[RIGHT]: YONGIN, SOUTH KOREA – AUGUST 02: People enjoy a swim in the Caribbean Bay swimming pool at Everland amusement park on August 2, 2018 in Yongin, South Korea. South Korea grappled with a heat wave in recent weeks following the rainy season as temperatures hit a record high 40.3 degrees Celsius on Wednesday in Hongcheon, a town in the northeastern province of Gangwon. According to authorities, 2,266 have suffered heat-related conditions while over 28 people have died from heat-related causes as the hot weather is set to continue throughout the week. (Photo by Chung Sung-Jun/Getty Images)
Meanwhile, the American West suffered a historically severe fire season. California’s Mendocino Complex Fire in July was by far the state’s largest ever, burning nearly five hundred thousand acres. Then, in November, Northern California’s Camp Fire became the state’s deadliest, killing at least eighty-five people and leaving thousands homeless.
Experts say that warming has exacerbated fire risks as higher temperatures and drier conditions provide fuel for conflagrations and extend the fire season. The five warmest years on record have all happened since 2010, and many fire-prone regions are warming faster than the average. The American West, for instance, has warmed twice as fast as the global average since 1970, lengthening the fire season by several months, according to U.S. government climate assessments. In parts of Europe, some scientists say, the fire season now runs from June to October rather than from July to August.
Rising Ocean Temperatures, Intensifying Storms
Early in the year, torrential downpours in Southern California, driven by unusual atmospheric rivers of moisture, caused flooding and mudslides. The rains followed a record dry period and the state’s worst-ever fire season. January storms led to twenty-one deaths and the evacuation of tens of thousands of residents.
[LEFT]: MONTECITO, CA – JANUARY 12: A Cal Fire firefighter looks through a car next to a home that was destroyed by a mudslide on January 12, 2018 in Montecito, California. 17 people have died and hundreds of homes have been destroyed or damaged after massive mudslides crashed through Montecito, California early Tuesday morning. (Photo by Justin Sullivan/Getty Images)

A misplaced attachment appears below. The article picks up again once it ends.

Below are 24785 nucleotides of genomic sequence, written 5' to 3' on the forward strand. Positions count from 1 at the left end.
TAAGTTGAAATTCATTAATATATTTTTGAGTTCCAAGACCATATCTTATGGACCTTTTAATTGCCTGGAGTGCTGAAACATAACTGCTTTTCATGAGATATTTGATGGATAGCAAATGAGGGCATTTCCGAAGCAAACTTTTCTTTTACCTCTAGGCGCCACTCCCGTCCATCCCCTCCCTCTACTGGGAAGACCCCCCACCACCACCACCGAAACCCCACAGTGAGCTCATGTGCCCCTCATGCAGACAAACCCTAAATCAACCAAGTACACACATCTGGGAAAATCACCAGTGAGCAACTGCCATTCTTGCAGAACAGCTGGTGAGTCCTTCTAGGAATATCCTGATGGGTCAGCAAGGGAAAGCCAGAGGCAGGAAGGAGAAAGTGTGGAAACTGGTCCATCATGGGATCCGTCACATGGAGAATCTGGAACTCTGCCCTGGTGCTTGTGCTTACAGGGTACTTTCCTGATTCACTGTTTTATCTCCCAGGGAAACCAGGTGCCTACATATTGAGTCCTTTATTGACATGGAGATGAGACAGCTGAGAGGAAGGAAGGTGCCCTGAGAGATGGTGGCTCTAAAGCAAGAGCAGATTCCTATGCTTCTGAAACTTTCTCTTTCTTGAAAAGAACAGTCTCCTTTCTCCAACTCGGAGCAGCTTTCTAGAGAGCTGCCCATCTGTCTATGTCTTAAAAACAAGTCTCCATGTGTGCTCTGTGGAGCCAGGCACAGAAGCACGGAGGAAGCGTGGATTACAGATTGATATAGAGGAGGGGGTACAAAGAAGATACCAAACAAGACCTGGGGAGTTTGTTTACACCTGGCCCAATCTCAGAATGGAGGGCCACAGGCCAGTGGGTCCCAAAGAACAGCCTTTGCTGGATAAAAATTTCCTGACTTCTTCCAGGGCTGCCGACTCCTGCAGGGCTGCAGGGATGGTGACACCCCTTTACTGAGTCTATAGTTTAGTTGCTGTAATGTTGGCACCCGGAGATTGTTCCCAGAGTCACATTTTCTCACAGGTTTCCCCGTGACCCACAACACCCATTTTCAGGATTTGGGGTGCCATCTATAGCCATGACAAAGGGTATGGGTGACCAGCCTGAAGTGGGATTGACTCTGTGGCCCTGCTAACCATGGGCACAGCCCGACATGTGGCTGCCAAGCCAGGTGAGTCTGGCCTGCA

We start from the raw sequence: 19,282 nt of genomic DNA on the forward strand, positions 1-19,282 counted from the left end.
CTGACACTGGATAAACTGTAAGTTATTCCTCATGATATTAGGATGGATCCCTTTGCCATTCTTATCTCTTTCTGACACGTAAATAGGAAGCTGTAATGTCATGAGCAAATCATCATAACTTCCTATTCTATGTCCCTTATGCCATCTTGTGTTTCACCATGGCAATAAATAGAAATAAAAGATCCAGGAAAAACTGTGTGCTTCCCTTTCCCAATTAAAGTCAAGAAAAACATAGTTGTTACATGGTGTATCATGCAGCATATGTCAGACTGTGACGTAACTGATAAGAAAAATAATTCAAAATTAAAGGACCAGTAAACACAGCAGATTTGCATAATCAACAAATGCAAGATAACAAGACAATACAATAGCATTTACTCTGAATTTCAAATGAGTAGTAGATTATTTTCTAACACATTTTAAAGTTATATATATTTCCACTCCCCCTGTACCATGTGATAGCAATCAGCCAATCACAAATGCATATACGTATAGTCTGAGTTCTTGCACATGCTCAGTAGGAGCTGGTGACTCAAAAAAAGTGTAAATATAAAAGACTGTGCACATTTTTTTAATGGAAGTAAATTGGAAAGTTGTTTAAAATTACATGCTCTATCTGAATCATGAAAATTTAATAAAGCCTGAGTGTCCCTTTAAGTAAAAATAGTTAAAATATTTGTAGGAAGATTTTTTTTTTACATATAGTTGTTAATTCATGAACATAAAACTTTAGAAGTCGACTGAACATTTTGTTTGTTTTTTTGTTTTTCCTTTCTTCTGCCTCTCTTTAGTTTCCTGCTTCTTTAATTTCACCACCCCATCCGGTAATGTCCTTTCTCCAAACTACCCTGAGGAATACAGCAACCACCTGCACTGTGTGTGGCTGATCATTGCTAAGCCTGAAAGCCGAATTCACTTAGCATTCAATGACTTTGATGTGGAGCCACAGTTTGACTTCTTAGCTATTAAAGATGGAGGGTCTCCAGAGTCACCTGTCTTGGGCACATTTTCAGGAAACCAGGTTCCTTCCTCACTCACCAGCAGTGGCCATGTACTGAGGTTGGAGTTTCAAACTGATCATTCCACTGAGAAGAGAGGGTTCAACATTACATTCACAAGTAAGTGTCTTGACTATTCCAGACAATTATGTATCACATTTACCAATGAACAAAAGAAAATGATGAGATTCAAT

[RIGHT]: JAMES CITY, NC – SEPTEMBER 14: Volunteers from the Civilian Crisis Response Team help rescue three children from their flooded home September 14, 2018 in James City, United States. Hurricane Florence made landfall in North Carolina as a Category 1 storm and flooding from the heavy rain is forcing hundreds of people to call for emergency rescues in the area around New Bern, North Carolina, which sits at the confluence of the Nueces and Trent rivers. (Photo by Chip Somodevilla/Getty Images)
The Atlantic hurricane season later produced several unprecedented storms, which caused major damage and loss of life on the U.S. East Coast. September’s Hurricane Florence dumped thirty-five inches of rain over parts of the Carolinas. In October, Hurricane Michael hit the Florida Panhandle as a Category 4, becoming the strongest storm ever to make landfall in the region.
[LEFT]: An abandoned car’s hazard lights continue to flash as it sits submerged in a rising flood waters during pre-dawn hours after Hurricane Florence struck in Wilmington, North Carolina, U.S., September 15, 2018. REUTERS/Jonathan Drake TPX IMAGES OF THE DAY – RC15D4359310
[RIGHT]: PANAMA CITY, FL – OCTOBER 11: Kathy Coy stands among what is left of her home after Hurricane Michael destroyed it on October 11, 2018 in Panama City, Florida. She said she was in the home when it was blown apart and is thankful to be alive. The hurricane hit the Florida Panhandle as a category 4 storm. (Photo by Joe Raedle/Getty Images)
The year 2018 had the strongest storm season on record. In the eastern Pacific, ten major hurricanes formed. The strongest single storm of the year was Super Typhoon Mangkhut, which hit the Philippines and Hong Kong with force equivalent to that of a Category 5 hurricane, leading to more than 130 deaths.
Oceans are absorbing over 90 percent of the increased atmospheric heat. Climate scientists say this is likely making storms bigger and wetter. Warmer water means more energy in the storm system and more moisture in the air, making increased extreme precipitation one of the most confident findings of climate research. Several widely cited academic studies suggest that climate change boosted the rainfall totals of some previous hurricanes by more than 20 percent; some initial expert assessments of Florence estimate that its rainfall was 50 percent greater than it would have been without warming. Moreover, rising sea levels increase storm surge, or the amount of water pushed inland by powerful storms, worsening the effects of flooding.